This skipper is a southern species that occasionally strays north and has been seen in one southernmost county in Michigan and one in Wisconsin. In Illinois, this species has only been seen in twelve counties, all in the southern part of the state. However, this species is fairly nondescript and could easily be overlooked.
Weekly sightings for Swarthy Skipper
Above, this species is dark brown, with no markings. Below, the Swarthy Skipper is a much lighter yellowish brown with somewhat lighter veins.
In Butterflies through Binoculars: The East, Jeff Glassberg writes that this species could be confused with a worn Tawny-edged Skipper if seen from below. From above, I believe that it could also be confused with a Dun Skipper, so any identification of this species should include good looks at this species from both above and below.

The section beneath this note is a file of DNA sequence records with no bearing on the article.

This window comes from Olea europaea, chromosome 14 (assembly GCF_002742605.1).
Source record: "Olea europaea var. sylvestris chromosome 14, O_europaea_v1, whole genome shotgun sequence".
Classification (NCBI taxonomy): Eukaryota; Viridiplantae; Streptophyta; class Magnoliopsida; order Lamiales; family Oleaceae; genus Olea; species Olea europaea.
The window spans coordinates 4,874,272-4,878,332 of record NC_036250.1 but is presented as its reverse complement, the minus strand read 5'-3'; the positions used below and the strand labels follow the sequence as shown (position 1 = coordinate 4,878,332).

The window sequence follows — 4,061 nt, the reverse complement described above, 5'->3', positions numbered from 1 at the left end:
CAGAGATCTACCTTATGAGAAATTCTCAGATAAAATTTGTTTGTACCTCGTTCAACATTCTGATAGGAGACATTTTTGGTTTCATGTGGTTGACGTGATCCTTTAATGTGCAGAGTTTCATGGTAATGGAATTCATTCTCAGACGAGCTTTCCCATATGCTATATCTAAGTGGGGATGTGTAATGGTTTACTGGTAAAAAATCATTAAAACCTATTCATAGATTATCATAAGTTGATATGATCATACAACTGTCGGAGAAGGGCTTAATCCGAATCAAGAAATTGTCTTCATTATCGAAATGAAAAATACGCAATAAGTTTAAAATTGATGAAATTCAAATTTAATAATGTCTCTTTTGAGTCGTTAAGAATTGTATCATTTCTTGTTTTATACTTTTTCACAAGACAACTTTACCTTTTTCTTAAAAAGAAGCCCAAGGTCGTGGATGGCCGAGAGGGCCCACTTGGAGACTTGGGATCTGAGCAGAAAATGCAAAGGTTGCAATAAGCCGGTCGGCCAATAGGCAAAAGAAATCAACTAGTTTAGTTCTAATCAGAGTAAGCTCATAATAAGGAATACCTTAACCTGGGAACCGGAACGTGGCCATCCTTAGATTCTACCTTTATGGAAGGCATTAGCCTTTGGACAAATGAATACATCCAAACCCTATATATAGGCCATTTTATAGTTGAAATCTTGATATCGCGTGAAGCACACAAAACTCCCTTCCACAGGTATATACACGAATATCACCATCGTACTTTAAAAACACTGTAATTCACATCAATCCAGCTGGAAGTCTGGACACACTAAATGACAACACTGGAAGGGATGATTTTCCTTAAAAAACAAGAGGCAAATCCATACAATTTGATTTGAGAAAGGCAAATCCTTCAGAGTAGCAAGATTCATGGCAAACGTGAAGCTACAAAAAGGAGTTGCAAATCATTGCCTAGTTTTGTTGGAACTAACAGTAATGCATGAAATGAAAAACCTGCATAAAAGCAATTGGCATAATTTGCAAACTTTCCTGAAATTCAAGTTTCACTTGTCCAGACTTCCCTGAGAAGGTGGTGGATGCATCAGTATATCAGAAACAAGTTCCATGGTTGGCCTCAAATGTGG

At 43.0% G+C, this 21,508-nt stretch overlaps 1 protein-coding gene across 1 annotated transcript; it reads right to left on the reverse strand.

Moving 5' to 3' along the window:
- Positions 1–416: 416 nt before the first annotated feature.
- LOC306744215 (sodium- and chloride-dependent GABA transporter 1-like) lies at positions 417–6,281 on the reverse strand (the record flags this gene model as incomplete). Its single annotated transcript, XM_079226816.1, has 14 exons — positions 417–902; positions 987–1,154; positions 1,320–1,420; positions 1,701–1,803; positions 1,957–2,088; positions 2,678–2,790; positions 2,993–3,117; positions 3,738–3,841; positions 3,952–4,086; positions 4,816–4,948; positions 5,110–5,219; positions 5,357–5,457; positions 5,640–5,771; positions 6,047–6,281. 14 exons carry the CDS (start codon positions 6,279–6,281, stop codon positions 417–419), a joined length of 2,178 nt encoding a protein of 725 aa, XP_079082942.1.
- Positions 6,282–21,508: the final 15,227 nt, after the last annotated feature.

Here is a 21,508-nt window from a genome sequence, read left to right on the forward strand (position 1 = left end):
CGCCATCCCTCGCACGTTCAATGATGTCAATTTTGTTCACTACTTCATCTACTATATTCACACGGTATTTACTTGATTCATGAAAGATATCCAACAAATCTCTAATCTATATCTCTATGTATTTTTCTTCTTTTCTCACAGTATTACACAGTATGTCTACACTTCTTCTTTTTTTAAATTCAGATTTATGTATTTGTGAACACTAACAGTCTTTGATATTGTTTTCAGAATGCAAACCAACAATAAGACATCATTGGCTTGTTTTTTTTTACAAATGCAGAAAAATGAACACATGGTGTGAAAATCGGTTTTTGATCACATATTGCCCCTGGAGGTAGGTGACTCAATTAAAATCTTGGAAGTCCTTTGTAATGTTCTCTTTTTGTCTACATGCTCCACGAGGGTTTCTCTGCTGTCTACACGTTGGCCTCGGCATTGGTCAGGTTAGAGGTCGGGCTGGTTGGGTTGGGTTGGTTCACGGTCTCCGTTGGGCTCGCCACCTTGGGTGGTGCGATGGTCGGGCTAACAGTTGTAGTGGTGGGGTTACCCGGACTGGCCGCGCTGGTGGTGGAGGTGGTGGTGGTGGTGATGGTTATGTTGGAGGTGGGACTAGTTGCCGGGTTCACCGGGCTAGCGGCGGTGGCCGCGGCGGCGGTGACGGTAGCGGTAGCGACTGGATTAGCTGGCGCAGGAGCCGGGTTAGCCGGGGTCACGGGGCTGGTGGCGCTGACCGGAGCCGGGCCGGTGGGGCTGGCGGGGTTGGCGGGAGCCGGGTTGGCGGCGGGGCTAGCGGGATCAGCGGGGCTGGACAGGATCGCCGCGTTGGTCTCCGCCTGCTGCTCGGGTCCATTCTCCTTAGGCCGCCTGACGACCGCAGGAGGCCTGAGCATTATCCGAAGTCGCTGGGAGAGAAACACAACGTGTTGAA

Roadsides, old fields, and savannas.
This species has two broods farther south and strays may occur in either brood, so they could potentially be seen from late May to late August.
A rare stray in Wisconsin.
Late Swarthy Skipper Sightings
Bell Slough WMA, Faulkner Co., AR. May 2, 2004.
Reservoir Park, Little Rock, AR. April 28, 2004.